Apart from her son’s past and how he was striving to make his life better, the grieving mother informed the police about Timothy dating a girl named Deborah Lincoln. The police found a shaken Deborah outside, who seemed shocked by the incident. Between tears, she told the officers about her living arrangement, where she lived with two other roommates — a girl named Leah Hawkins and a guy, Joe Minerly. Deborah claimed they had been friends since school and got along well and that Timothy stayed with them sometimes.
According to Deborah, the only problems were caused by people not living there and how there was always someone crashing on the couch. The show explained her flat was akin to college dormitories, where people always seemed to be coming in, going out, or residing for a few days without prior notice. Deborah claimed she returned home to find a stranger sleeping on the living room couch but did not give it much thought, given their living accommodation’s history. She discovered Timothy playing cards and drinking whiskey with Joe.
Since she had classes the following morning, Deborah retired to bed early and claimed Timothy climbed in with her in the early morning hours. Since he reeked of whiskey, she sent Timothy out of the room to sleep somewhere in the living room. Deborah claimed she did not know what happened next and was awoken by struggling noises. She rushed outside to find her boyfriend unconscious on the floor and claimed the police separated her from her roommates before she could learn more.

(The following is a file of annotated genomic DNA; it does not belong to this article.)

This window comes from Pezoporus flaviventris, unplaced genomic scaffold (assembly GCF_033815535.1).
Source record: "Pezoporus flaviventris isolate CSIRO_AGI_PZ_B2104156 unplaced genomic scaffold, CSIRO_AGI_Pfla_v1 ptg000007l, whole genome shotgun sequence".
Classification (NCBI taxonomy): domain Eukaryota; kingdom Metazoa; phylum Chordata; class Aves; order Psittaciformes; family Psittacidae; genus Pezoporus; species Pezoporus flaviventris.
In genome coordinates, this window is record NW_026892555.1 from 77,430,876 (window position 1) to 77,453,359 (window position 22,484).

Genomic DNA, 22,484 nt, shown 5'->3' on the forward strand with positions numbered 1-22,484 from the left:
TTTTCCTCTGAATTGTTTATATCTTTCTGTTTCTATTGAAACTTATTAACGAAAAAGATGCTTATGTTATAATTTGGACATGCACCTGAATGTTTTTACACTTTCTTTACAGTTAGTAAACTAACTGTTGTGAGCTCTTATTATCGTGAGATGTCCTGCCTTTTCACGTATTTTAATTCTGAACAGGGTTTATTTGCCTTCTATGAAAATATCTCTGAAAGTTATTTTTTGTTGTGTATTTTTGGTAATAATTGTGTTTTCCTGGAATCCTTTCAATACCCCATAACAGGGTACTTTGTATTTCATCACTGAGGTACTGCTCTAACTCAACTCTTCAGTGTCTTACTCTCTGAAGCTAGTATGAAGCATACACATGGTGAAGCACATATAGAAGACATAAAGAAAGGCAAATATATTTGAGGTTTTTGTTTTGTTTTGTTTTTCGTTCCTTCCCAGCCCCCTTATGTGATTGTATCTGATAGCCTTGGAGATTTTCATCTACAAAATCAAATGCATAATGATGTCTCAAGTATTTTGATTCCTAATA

The detectives also interviewed Leah and Joe to learn Deborah was speaking the truth, and their version of the events corroborated. Joe claimed he did not even know the stranger sleeping on their couch, except that he was Leah’s friend. Leah informed the officers she had visited one of the city’s shelters for homeless people and found Alonzo Teja there. Since she had lived in the shelter for a short time, she was empathetic for the people there and invited Alonzo to stay at her place for a while. However, she and Joe both accused him of being Timothy’s killer.
Where is Alonzo Teja Now?
The police discovered Alonzo was blind, and he told the officers how someone had stolen his sleeping bag. Without it, the shelter did not allow him to stay, and the empathetic Leah, whom he met for the first time, invited him to crash on her couch. He alleged he was sleeping when someone attacked him in the middle of the night, grabbing his hair and pulling him up. The detectives understood the clump of human hair belonged to Alonzo, which got torn off when Timothy instigated a fight with him.
As Alonzo struggled to comprehend what had happened, his survival instincts kicked in, and he grabbed Timothy by his throat. He had Timothy in a choke hold, using his forearm to restrict his oxygen supply. Timothy struggled to set free, kicking things down and making holes in the drywall. As he started to get limp and could not answer Alonzo, the blind person thought his aggressor still wanted to fight him. However, the other roommates rushed in and called 911 as they tried to resuscitate their friend.
The El Paso County grand jury focused on a legal principle known as ‘Mens Rea,’ which can be freely translated as the ‘guilty mind.’ The legislature suggests that an individual commits a crime when they willfully and knowingly do something illegal. However, Alonzo did not intend to kill Timothy, and he was only putting up a fight for self-defense. Hence, the jury found him innocent of the ‘accidental homicide’ and acquitted him of all criminal proceedings against him.